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- Mario Draghi hints at further QE, yet what would it take?
- Oil spikes as stocks fall once more
- Volkswagen crisis not over despite price rise
Volatility is the name of the game in financial markets, perfectly personified today by the FTSE 100, which is trading within a near 200-point range for the second consecutive day. The uncertainty regarding whether global markets have enough juice left in the tank is more relevant than ever, with recent months seeing both European and US indices suffering the biggest selloff since 2011.
Yes, today has provided a welcome reprieve from yesterday's manic selling, but the question remains as to what factors will bring the bulls back to the fore given the continued Chinese slowdown and impending monetary tightening.
The issue of monetary policy returned today, with Mr Draghi declaring a willingness and ability to increase the scale and scope of asset purchases should it be necessary. Today's rebound in eurozone PMIs showed that the region is picking up, which could be in part attributed to the ECB's QE programme. However, with French Q3 GDP projected at 0.1% and German Q3 expected at 0.4% it is clear that despite improvement, the eurozone recovery is far from inspiring.
A slow eurozone recovery is just one of many fears at the ECB which could force its hand to up QE in the future, with disinflation seen as one of the biggest issues that could require a more accommodative mindset for all the major central banks.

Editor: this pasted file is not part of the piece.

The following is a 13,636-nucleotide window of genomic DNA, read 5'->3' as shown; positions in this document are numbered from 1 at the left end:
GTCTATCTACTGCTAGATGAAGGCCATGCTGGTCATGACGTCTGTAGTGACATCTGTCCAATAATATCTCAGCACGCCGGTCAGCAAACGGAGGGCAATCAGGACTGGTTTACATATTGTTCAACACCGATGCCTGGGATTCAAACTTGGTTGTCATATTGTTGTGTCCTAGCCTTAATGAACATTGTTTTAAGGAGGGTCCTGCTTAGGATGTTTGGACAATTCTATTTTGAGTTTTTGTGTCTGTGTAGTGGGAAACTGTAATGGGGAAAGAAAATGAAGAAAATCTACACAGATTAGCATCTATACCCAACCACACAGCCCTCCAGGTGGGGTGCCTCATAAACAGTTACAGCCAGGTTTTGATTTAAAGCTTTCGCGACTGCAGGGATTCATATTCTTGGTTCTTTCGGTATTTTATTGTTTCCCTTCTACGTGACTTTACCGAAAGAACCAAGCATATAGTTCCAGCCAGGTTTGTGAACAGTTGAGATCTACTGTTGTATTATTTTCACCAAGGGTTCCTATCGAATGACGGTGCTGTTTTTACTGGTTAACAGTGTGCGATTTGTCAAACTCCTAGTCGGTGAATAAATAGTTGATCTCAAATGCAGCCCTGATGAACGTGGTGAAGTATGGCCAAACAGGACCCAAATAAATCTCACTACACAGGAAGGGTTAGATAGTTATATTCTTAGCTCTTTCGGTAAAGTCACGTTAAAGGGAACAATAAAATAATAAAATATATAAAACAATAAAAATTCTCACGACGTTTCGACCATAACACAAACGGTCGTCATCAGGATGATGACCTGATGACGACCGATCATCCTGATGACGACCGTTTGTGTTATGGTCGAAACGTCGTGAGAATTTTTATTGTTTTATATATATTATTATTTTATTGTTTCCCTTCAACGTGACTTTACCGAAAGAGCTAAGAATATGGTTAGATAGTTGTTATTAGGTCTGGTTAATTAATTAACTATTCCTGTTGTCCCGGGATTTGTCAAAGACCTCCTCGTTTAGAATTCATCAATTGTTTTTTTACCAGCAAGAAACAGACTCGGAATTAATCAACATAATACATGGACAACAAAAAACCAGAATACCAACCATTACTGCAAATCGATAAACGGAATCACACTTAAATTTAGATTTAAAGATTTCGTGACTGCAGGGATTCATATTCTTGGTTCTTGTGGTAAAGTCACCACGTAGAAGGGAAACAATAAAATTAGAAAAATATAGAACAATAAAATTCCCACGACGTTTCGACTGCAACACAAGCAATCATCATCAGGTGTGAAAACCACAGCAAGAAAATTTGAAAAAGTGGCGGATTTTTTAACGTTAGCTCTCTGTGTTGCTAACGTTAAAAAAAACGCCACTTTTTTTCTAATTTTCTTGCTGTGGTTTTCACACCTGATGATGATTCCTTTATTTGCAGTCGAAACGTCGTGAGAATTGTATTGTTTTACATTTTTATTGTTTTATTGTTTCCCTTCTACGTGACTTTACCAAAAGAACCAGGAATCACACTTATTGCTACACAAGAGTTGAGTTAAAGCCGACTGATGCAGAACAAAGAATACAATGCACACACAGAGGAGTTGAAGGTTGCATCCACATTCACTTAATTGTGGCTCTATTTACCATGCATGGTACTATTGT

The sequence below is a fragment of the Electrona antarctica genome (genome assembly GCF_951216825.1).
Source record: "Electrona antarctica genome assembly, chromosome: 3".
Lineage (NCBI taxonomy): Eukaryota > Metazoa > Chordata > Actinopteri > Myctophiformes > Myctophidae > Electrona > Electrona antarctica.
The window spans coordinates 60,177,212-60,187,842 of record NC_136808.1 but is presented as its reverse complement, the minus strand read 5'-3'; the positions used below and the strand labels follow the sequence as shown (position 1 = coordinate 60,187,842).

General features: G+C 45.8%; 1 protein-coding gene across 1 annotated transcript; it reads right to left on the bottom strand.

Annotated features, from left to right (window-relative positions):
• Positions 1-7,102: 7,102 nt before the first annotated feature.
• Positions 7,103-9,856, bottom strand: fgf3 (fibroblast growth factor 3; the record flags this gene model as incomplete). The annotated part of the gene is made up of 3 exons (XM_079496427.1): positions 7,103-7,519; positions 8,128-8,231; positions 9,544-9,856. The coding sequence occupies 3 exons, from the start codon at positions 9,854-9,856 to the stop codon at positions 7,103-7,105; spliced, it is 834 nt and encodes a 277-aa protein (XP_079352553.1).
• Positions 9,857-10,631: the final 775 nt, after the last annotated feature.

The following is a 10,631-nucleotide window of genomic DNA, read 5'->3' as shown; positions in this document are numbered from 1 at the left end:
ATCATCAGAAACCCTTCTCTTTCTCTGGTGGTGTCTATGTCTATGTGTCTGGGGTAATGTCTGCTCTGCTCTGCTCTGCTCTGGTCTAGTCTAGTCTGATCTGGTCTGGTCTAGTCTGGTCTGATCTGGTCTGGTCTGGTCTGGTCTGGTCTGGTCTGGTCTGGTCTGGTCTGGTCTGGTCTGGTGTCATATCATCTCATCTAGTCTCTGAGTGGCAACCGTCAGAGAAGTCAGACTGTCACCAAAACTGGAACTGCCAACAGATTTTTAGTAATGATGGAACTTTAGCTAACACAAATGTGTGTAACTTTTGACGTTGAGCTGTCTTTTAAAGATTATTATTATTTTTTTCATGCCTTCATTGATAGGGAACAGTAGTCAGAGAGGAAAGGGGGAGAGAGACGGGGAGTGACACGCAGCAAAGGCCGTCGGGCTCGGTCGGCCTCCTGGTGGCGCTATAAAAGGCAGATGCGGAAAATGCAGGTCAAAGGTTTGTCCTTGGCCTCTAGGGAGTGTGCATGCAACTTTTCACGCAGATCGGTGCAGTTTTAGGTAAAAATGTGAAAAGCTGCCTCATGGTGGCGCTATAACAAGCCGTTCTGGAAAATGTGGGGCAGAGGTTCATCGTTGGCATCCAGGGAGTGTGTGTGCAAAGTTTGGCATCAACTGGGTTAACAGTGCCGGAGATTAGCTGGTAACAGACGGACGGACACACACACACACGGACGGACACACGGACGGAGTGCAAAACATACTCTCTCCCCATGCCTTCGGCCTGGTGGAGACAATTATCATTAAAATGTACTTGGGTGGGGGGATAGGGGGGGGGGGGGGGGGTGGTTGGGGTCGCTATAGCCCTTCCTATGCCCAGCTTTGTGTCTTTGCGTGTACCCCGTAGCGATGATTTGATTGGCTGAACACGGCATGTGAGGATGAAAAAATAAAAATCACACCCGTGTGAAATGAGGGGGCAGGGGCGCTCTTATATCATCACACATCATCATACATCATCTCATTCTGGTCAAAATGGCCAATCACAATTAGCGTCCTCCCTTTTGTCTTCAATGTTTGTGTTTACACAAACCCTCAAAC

US crude inventories fell for the second consecutive week, helping raise US light crude back above $47/barrel. Within a wider context, US shale producers are finding their credit lines shrinking as banks revalue their decreasing reserves, which have been hit by falling investment amid tumbling prices. While the issue of low prices could be around for some time yet, the price war finally appears to be having an impact upon the ability of US shale producers to do business. This, in turn, is pushing oil prices towards a tentative short-term recovery.
The Volkswagen scandal continues to rumble on, despite the firm regaining almost 4% in trading today. The question marks remain over how far this issue reaches, with the possibility that it could have become standard industry practice hanging over the sector.
On a day which saw German manufacturing growth falter, any slowdown in the industry would be a big blow to the economy. In isolation Volkswagen would be a single issue, yet should it be a wider matter this will be both a PR and financial nightmare for both company and nation.